David Jones’ artistic take on Christmas windows left some people disappointed and Myer started its Boxing Day sales online early – on Christmas Day.

Queen Victoria Building

Sydney's Queen Victoria Building pictured during major refurbishment on 2 May 1985. SMH NEWS Picture by PETER MORRIS Site retail area hhollins dom15 1980s carpark excavation Photo: Peter Morris

One of Sydney’s favourite buildings since it was built in 1898, QVB was in the midst of an $86 million refurbishment in 1985 by Malaysian company Ipoh Gardens Berhad.

The renovation would be completed in 1986, after major excavation to build the carpark and detailed work to maintain the building’s heritage features.

Sydney's Queen Victoria Building pictured during major refurbishment on 7 October 1985. On this day, Labour Day there was no activity. SMH NEWS Picture by IAN CUGLEY Site retail area hhollins traffic dom15 1980s Photo: Ian Cugley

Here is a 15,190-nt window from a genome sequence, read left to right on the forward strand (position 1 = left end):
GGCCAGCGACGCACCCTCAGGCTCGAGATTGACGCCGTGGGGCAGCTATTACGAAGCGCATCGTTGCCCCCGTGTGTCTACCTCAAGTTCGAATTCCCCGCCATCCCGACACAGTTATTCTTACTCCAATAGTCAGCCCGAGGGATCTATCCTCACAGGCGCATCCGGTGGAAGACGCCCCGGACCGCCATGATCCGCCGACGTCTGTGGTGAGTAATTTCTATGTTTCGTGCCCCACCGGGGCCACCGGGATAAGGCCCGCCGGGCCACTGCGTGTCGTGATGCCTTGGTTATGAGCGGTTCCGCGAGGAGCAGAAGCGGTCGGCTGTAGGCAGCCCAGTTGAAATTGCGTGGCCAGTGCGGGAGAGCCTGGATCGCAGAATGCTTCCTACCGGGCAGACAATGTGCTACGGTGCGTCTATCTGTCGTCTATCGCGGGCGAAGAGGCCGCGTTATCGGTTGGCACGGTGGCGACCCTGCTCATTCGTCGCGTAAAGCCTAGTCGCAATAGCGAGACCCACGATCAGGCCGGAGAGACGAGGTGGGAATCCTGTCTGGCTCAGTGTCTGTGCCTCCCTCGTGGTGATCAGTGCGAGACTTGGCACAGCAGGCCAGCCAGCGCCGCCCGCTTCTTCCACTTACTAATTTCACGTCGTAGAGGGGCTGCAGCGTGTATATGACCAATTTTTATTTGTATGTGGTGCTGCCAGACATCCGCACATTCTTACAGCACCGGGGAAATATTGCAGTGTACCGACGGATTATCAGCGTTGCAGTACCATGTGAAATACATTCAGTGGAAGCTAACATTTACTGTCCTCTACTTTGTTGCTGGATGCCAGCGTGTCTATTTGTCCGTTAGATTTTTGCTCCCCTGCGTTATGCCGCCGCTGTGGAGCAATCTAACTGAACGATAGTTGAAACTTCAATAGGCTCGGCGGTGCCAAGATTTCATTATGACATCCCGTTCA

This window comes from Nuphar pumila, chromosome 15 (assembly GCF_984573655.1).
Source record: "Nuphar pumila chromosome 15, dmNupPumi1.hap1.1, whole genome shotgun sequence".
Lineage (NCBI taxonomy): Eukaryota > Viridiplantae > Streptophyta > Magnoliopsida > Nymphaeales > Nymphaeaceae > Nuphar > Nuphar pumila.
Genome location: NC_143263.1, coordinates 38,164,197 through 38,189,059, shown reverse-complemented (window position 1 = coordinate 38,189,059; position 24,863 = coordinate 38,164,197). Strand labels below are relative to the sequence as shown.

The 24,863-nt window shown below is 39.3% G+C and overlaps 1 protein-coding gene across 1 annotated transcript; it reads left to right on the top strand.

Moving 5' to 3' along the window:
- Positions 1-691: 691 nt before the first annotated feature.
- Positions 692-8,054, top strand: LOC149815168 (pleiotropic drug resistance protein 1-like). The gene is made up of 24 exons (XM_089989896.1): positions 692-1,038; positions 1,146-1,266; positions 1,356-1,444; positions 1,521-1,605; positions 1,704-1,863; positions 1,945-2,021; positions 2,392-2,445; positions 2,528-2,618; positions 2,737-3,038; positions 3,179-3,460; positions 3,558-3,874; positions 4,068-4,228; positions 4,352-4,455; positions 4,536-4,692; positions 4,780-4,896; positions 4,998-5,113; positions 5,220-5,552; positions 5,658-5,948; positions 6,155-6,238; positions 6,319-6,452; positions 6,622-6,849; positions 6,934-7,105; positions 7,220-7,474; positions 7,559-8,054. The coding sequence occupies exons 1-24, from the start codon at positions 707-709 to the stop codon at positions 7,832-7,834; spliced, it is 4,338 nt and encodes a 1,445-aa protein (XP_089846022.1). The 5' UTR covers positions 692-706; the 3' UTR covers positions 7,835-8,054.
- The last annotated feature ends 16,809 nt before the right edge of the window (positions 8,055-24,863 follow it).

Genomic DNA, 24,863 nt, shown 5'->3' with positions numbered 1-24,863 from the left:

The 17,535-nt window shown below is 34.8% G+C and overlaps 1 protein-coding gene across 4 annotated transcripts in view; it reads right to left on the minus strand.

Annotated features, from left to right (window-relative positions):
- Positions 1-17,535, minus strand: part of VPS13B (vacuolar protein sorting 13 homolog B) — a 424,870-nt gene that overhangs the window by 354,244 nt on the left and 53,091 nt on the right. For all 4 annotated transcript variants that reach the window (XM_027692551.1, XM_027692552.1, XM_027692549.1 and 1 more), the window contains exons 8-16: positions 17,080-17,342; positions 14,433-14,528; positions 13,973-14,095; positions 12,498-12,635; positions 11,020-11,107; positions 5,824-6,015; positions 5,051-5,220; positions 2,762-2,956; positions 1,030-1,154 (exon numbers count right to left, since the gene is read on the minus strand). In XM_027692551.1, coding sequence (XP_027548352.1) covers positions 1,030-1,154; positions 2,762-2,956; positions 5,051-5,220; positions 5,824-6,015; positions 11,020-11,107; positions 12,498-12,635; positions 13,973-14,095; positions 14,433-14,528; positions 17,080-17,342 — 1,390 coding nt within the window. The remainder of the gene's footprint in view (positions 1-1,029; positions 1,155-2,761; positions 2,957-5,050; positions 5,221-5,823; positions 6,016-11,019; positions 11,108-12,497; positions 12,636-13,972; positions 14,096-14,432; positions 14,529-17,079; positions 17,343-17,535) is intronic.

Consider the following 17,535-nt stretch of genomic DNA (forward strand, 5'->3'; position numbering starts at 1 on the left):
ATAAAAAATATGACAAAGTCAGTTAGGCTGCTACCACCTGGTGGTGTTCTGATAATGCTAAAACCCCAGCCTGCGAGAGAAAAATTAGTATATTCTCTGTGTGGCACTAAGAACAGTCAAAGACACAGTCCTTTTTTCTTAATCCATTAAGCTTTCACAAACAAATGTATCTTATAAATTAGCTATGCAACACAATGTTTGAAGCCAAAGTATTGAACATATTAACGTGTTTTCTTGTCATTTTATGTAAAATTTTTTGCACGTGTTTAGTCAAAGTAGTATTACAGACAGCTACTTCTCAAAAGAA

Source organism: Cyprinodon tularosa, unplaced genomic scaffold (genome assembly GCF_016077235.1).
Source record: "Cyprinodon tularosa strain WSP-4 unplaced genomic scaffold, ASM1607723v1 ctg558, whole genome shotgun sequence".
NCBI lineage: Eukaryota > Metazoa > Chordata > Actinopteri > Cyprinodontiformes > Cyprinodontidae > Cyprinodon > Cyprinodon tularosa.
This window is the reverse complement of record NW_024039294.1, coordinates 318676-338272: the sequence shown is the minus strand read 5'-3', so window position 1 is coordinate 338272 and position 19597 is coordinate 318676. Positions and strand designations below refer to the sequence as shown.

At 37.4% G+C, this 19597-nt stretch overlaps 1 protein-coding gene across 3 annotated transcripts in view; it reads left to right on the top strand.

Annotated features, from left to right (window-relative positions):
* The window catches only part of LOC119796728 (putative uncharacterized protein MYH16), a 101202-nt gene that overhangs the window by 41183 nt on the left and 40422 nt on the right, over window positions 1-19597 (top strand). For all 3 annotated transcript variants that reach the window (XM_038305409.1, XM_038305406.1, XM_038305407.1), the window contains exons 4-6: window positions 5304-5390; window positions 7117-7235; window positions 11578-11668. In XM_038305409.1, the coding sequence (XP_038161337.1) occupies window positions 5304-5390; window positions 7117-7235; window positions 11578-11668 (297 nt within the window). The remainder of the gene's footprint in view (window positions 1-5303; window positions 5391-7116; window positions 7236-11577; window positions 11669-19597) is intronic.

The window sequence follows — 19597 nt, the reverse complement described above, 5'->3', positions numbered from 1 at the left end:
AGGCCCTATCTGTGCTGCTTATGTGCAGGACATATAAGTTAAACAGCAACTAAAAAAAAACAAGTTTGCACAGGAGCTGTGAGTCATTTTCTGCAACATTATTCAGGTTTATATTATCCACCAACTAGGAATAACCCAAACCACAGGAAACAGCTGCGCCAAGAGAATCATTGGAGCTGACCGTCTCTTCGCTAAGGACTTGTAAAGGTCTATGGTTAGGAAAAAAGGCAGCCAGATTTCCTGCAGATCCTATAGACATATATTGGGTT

Darling Harbour

Pyrmont Bridge at Darling Harbour looking across to Sydney’s CBD, 17 April 1985. SMH Picture by Robert Pearce 850417 City, cityscape, buildings, office blocks, skyscrapers, wharf, docks, marine, maritime, Pyrmont Bridge, black and white, history, archival, skyline Darling Harbour’s Pyrmont Bridge in 1985, four years after it closed to vehicles. Photo: Robert Pearce

In 1985, Darling Harbour was undergoing major redevelopment to transform it to the popular tourist precinct it is today.

Thirty years later, the area is again being transformed.

A proposed 160-room Crowne Plaza hotel is expected to open in 2019.

Melbourne developer Grocon, which bought the IMAX Theatre site for just over $70 million in October, plans to create a hotel and serviced apartment complex, complete with infinity pool.

At the southern end of Darling Harbour is Lend Lease’s Darling Quarter project, a mixed-use development of three buildings, including retail, commercial and public spaces. The development includes a new building for the Commonwealth Bank.